established. It is, then, from a battle of ideas that these grave events will arise, and not from
cataclysms, or purely material catastrophes. The general cataclysms were the consequence of
the state of formation of the Earth. Now it is no more the center of the globe which is agitated,
but that of the humanity.
8. If the Earth no longer has to fear general cataclysms, it is nevertheless still subject to
periodical revolutions; their causes, from a scientific point of view, are explained by the
following instructions given by two eminent spirits: *
“In addition to obeying the ordinary laws that preside over the division of days and
nights, seasons, and the like, each celestial body is subject to revolutions that require thousands
of centuries to reach full completion. Analogous to brief revolutions, these long-term upheavals
pass through all periods, from birth until those phases of utmost effect. After reaching such
potential a decrease to the lowest limit occurs; then the cycle starts all over again.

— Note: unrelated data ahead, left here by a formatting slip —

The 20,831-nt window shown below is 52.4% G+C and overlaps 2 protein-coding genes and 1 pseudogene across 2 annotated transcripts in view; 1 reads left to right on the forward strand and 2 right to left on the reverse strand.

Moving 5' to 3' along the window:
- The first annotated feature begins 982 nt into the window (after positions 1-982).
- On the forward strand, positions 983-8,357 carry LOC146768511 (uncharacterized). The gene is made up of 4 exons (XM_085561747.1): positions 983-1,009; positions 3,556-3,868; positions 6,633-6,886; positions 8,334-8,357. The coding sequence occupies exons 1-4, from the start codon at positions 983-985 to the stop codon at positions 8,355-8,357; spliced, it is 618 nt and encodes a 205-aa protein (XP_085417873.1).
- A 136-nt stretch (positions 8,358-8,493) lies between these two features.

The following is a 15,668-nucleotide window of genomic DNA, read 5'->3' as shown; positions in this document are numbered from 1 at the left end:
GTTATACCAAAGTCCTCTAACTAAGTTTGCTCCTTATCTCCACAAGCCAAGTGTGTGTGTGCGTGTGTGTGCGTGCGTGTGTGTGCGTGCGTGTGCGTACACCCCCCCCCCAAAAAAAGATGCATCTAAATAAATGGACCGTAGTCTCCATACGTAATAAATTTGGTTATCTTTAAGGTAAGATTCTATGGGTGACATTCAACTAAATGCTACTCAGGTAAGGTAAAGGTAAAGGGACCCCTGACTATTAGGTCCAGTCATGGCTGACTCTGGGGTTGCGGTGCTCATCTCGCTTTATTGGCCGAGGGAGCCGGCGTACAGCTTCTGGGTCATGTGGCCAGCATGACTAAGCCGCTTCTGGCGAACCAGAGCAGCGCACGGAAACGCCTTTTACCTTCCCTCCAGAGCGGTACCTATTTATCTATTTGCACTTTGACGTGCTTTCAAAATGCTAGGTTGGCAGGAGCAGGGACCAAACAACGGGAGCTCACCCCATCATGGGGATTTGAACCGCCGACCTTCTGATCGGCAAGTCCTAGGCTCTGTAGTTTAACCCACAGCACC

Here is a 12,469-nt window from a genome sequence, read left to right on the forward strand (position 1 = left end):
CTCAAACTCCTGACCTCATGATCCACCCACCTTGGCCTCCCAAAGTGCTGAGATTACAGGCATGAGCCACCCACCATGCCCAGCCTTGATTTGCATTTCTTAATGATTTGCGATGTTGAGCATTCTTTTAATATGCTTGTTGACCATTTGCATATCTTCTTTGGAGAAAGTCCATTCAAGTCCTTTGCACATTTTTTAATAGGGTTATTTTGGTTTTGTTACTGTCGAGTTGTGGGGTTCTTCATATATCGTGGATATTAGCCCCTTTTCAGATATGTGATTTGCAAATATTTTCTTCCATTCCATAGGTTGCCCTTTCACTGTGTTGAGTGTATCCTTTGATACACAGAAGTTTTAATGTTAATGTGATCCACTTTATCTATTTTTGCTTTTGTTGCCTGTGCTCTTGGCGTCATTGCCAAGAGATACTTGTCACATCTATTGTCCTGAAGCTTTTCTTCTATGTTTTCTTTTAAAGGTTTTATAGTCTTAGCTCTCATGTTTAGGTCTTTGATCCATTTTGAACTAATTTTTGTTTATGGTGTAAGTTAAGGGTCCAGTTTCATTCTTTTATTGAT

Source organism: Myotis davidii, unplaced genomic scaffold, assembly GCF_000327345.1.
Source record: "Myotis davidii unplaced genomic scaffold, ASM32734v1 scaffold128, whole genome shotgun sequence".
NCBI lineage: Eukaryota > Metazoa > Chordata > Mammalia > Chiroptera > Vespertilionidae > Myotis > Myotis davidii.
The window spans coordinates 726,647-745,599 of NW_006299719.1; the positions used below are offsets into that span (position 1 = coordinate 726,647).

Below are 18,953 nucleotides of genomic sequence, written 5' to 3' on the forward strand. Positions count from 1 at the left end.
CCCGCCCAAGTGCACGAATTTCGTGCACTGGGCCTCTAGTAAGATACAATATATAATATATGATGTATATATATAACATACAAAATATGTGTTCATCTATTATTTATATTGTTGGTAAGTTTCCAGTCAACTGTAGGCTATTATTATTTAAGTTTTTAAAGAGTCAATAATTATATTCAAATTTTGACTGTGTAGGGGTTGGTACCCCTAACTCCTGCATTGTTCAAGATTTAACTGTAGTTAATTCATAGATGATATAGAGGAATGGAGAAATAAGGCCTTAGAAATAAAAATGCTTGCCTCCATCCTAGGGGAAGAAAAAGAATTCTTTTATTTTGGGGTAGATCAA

Humanity only apprehends the phases of relatively short duration whose periodicity can
be proved. Some of these revolutions, however, embrace lengthy creations of beings and even
successions of races; consequently, their effects have the appearance of novelty and spontaneity.
But if man could project his vision back some thousands of centuries he would see amidst these
causes and effects a correlation he could hardly anticipate. Nevertheless, these periods, which
confound the human imagination due to their relatively long duration, last only instants in the
everlasting duration of eternity.
In a planetary system each body that constitutes the system reacts with the others, and all
physical influences are mutually dependent of each other. In fact, there aren’t any effects that
you would consider as great disturbances that are not the consequence of the set of influences of
the system as a whole.
I go further and say that planetary systems also react with each other; this is because of
the proximity or distance resulted from their orbital movement through the myriads of systems
comprising our nebula. In addition, our nebula, which is like an archipelago in the immensity
of space, having also its own orbital movement through a large number of other nebula, is also
subject to the influences of those nebula it approaches.
Therefore, nebula react on nebula and systems react on systems; planets react on planets,